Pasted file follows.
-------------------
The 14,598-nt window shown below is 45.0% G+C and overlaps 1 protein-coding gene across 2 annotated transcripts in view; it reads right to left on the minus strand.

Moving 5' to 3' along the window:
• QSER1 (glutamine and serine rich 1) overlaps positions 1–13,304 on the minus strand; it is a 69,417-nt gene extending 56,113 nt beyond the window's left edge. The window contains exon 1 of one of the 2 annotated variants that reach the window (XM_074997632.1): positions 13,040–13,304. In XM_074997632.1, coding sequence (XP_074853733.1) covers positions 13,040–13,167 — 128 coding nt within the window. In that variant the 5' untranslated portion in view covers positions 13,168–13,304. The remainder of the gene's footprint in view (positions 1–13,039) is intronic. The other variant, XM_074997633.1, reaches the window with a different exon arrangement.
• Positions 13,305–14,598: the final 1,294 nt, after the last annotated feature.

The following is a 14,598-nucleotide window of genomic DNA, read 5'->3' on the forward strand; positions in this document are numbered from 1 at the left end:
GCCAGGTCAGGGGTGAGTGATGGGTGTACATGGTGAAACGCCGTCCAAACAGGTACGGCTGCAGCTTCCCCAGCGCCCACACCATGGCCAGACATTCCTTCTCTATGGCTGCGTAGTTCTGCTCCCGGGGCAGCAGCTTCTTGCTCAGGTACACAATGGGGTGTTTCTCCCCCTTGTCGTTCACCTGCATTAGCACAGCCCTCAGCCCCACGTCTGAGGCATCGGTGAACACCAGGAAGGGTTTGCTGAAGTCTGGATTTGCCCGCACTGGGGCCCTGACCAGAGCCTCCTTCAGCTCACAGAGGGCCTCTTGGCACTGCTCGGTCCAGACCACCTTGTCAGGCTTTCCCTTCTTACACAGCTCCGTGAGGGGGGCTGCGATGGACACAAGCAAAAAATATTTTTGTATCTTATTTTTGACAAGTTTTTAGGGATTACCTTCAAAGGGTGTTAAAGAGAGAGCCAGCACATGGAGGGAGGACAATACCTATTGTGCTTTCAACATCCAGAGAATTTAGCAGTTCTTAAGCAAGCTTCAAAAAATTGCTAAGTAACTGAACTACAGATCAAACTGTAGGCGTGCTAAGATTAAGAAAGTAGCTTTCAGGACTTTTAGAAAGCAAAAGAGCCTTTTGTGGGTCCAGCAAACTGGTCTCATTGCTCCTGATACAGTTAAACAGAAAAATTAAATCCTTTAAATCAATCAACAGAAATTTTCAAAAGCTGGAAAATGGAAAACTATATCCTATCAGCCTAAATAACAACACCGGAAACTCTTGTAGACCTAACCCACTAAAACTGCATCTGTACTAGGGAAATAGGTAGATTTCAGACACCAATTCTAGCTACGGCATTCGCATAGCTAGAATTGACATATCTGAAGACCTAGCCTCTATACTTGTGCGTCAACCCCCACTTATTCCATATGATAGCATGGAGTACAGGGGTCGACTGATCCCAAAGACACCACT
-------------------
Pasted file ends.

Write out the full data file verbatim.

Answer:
The 14,598-nt window shown below is 45.0% G+C and overlaps 1 protein-coding gene across 2 annotated transcripts in view; it reads right to left on the minus strand.

Moving 5' to 3' along the window:
• QSER1 (glutamine and serine rich 1) overlaps positions 1–13,304 on the minus strand; it is a 69,417-nt gene extending 56,113 nt beyond the window's left edge. The window contains exon 1 of one of the 2 annotated variants that reach the window (XM_074997632.1): positions 13,040–13,304. In XM_074997632.1, coding sequence (XP_074853733.1) covers positions 13,040–13,167 — 128 coding nt within the window. In that variant the 5' untranslated portion in view covers positions 13,168–13,304. The remainder of the gene's footprint in view (positions 1–13,039) is intronic. The other variant, XM_074997633.1, reaches the window with a different exon arrangement.
• Positions 13,305–14,598: the final 1,294 nt, after the last annotated feature.

The following is a 14,598-nucleotide window of genomic DNA, read 5'->3' on the forward strand; positions in this document are numbered from 1 at the left end:
GCCAGGTCAGGGGTGAGTGATGGGTGTACATGGTGAAACGCCGTCCAAACAGGTACGGCTGCAGCTTCCCCAGCGCCCACACCATGGCCAGACATTCCTTCTCTATGGCTGCGTAGTTCTGCTCCCGGGGCAGCAGCTTCTTGCTCAGGTACACAATGGGGTGTTTCTCCCCCTTGTCGTTCACCTGCATTAGCACAGCCCTCAGCCCCACGTCTGAGGCATCGGTGAACACCAGGAAGGGTTTGCTGAAGTCTGGATTTGCCCGCACTGGGGCCCTGACCAGAGCCTCCTTCAGCTCACAGAGGGCCTCTTGGCACTGCTCGGTCCAGACCACCTTGTCAGGCTTTCCCTTCTTACACAGCTCCGTGAGGGGGGCTGCGATGGACACAAGCAAAAAATATTTTTGTATCTTATTTTTGACAAGTTTTTAGGGATTACCTTCAAAGGGTGTTAAAGAGAGAGCCAGCACATGGAGGGAGGACAATACCTATTGTGCTTTCAACATCCAGAGAATTTAGCAGTTCTTAAGCAAGCTTCAAAAAATTGCTAAGTAACTGAACTACAGATCAAACTGTAGGCGTGCTAAGATTAAGAAAGTAGCTTTCAGGACTTTTAGAAAGCAAAAGAGCCTTTTGTGGGTCCAGCAAACTGGTCTCATTGCTCCTGATACAGTTAAACAGAAAAATTAAATCCTTTAAATCAATCAACAGAAATTTTCAAAAGCTGGAAAATGGAAAACTATATCCTATCAGCCTAAATAACAACACCGGAAACTCTTGTAGACCTAACCCACTAAAACTGCATCTGTACTAGGGAAATAGGTAGATTTCAGACACCAATTCTAGCTACGGCATTCGCATAGCTAGAATTGACATATCTGAAGACCTAGCCTCTATACTTGTGCGTCAACCCCCACTTATTCCATATGATAGCATGGAGTACAGGGGTCGACTGATCCCAAAGACACCACT